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A higher power intervenes when a cyclist tries to break the law and cycle on the CTE

A higher power intervenes when a cyclist tries to break the law and cycle on the CTE



A cyclist entering the CTE tunnel suddenly falls off his bike and onto the path of oncoming vehicles but manages to avoid causing an accident.


Is this the work of a higher presence in the universe? 😱

A short clip of a cyclist cycling in the opposite direction inside a CTE tunnel shows exactly why there should be stricter enforcement of cycling restrictions and regulations.

The clip starts with the camcar cruising down the tunnel, when the car in front of him suddenly brakes.


It is then revealed that there is a cyclist in the tunnel going in the opposite direction.

To avoid being hit by the car in front of the camcar, the cyclist suddenly stops as well, which causes him to accidentally fall off his bike.


This gives the camcar a shock as he stops just in time to avoid hitting the cyclist, who immediately gets up and walks off.


According to the driver, he claims that after this incident, he spots a second cyclist further down trying to enter the same tunnel as well. 


Are cyclists allowed on expressways and tunnels?

While it is no surprise that cyclists are allowed to ride on the roads (given that they follow the rules and the proper code of conduct while doing so), it is often unclear if they are allowed to ride in tunnels and expressways.


According to the Road Traffic Act - Road Traffic (Expressway Traffic) Rules, any bicycle that is equipped with an electric motor and may be propelled by human power or by the electric motor with which it is equipped, or by both, is not allowed in road tunnels and expressway tunnels. 

Additionally, according to the Road Traffic Act - Road Traffic (Expressways - Excluded Vehicles) Rules, users riding bicycles, tricycles, or trishaws are not allowed on expressways, including the KPE, MCE, and CTE tunnels. 

This is because the expressways are meant for other motorists travelling at higher speeds, and cycling on these roads may cause fatal traffic accidents as drivers attempt to avoid hitting them.


Cycling on expressways is considered an offence in Singapore and can result in a fine of up to $2,000 or a jail term of up to 6 months, or both. 

So, the short answer to that question is no, cyclists are not allowed on expressways and tunnels. 

Current cycling regulations in Singapore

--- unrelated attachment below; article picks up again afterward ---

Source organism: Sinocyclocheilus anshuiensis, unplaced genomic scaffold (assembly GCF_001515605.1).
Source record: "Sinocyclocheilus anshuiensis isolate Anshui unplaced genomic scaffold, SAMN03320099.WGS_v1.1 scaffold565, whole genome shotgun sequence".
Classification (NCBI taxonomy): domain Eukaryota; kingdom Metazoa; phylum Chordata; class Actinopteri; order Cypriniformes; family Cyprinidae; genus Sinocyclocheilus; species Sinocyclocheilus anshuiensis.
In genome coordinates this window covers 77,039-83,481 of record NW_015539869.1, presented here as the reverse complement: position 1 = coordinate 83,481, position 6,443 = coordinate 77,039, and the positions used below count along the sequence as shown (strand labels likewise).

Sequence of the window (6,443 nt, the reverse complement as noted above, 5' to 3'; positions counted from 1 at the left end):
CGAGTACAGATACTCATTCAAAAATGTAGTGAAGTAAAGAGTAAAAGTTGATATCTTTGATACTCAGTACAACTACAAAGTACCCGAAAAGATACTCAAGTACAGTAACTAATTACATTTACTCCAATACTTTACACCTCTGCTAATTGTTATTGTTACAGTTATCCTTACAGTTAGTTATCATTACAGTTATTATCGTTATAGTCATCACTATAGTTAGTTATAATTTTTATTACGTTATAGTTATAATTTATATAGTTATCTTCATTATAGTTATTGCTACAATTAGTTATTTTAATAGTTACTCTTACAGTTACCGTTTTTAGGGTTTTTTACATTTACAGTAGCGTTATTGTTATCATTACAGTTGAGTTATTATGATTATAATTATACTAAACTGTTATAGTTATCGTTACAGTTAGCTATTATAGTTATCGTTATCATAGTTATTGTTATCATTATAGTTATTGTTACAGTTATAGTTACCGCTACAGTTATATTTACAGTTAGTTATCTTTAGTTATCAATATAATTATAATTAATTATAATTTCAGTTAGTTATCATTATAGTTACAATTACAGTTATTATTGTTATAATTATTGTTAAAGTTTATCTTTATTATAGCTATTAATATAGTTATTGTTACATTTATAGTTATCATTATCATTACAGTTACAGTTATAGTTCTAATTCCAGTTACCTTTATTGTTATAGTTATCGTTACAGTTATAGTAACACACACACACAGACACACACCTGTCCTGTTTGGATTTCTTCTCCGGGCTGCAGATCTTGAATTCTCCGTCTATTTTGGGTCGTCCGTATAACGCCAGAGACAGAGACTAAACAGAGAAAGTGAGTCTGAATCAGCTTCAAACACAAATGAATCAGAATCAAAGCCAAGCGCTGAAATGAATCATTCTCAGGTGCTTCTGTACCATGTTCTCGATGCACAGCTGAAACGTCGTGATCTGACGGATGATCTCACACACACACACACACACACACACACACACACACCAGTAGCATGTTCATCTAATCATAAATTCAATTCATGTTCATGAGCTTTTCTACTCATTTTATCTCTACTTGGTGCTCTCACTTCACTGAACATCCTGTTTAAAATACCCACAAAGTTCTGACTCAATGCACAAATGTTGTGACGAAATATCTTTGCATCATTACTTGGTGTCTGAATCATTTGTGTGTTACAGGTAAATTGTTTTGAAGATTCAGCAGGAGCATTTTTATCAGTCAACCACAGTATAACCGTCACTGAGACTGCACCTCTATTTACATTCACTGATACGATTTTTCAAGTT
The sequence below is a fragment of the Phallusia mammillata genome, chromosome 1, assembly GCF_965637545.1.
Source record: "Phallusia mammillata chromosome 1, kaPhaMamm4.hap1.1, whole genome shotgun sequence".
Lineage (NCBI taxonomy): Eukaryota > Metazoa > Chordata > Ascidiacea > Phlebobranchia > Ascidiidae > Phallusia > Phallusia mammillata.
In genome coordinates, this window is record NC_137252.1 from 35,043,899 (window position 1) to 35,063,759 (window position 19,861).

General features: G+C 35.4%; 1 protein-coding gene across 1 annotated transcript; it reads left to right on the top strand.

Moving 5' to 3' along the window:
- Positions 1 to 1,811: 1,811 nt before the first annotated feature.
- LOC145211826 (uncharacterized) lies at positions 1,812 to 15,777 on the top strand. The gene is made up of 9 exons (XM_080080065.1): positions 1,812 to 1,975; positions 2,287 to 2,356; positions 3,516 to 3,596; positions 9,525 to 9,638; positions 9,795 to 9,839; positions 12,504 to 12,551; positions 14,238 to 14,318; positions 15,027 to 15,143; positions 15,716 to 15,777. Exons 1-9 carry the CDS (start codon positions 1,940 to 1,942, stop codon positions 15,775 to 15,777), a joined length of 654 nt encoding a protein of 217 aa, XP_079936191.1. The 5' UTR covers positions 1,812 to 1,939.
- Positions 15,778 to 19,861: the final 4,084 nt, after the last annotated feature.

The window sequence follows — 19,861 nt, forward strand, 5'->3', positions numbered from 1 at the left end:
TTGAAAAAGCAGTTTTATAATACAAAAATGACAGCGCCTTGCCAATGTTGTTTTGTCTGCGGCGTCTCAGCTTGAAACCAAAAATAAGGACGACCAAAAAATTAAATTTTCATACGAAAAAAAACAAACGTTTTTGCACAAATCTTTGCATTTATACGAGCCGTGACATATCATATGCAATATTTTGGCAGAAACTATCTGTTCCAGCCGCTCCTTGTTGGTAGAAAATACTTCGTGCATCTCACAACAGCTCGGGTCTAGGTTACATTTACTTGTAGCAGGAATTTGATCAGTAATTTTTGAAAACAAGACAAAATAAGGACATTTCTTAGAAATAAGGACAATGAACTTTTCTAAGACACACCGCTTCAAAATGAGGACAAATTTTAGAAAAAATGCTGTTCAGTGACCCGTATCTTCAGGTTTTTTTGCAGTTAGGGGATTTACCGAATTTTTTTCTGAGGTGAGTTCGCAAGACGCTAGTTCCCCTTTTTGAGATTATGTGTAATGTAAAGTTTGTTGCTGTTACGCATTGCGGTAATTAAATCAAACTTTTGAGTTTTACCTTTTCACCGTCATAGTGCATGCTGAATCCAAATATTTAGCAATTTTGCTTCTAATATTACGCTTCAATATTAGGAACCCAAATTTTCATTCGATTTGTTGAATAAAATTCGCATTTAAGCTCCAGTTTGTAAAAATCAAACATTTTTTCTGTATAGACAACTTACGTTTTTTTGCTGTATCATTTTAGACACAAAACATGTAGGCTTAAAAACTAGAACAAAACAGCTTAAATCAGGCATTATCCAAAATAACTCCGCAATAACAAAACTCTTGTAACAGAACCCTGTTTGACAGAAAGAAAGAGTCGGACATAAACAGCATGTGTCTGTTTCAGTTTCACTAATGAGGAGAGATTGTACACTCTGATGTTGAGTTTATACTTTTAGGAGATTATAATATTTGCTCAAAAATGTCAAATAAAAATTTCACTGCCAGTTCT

With the Active Mobility Act (AMA) in place since 2018, it dictates a set of rules and code of conduct to enable safer sharing of public paths among various users.

The active mobility devices governed under this act includes bicycles, power-assisted bicycles (PAB), motorised and non-motorised personal mobility devices (PMDs) and personal mobility aids (PMAs).


On top of riding on the roads, cyclists can also use various cycling paths, park connectors and footpaths around Singapore to get to their destination. 

The full list of cycling rules and regulations while riding on the road can be found in a previous post:

Netizens' reactions




Can you imagine the dire consequences if the drivers hadn't stopped in time? 😱 More like the cyclist is lucky instead of the driver. 

While there are laws and regulations in place to ensure that cyclists don't enter these dangerous areas, there should be stricter enforcement of these rules considering how there has been a rise in cases of cyclists on the expressways. 

Otherwise, when accidents occur, the game of blame between cyclists and drivers will never end.





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Recommended Comments

Just hit him lah!

On the insurance claim put

I was blinded by the light when the heavens opened and a cyclist fell from heaven and landed on my bonnet!


  • Haha! 1
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7 minutes ago, Jamesc said:

Just hit him lah!

On the insurance claim put

I was blinded by the light when the heavens opened and a cyclist fell from heaven and landed on my bonnet!


Not sure if that will even get approved but it is pretty funny hahaha

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7 minutes ago, unicornfloof said:

Not sure if that will even get approved but it is pretty funny hahaha

Insurance don't pay only if its an act of God.

But its St Peter that opens the gate and kicked the cyclist out of heaven.

On no insurance policy does it say - no pay out if an act of St Peter!


I have checked on this.

Link to comment


In Your Opinion Podcast: How do we get more people to cycle to work?

Synopsis: The Straits Times' opinion editor Grace Ho takes a hard look at political and social issues of the day with her expert guests.

In this episode, she looks at active mobility, including accidents among drivers, cyclists and pedestrians; Singapore's active mobility infrastructure; and how to get more Singaporeans to cycle to work.

Coming along for the ride is The Straits Times associate editor Chua Mui Hoong.

Highlights (click/tap above):

02:10 The three key cycling "tribes" in Singapore

04:55 Mui Hoong is herself a leisure cyclist but tries cycling for work once; describing it as an "obstacle course" of an experience

07:36 Is active mobility infrastructure in Singapore enough? Can Workers' Party MP Jamus Lim's bicycle lane proposal be piloted at the municipal level?

10:25 How to encourage or enforce better behaviour, after recent spate of accidents involving pedestrians, cyclists, and drivers

15:46 What other countries such as the United Kingdom have done to improve cyclist-driver interactions 



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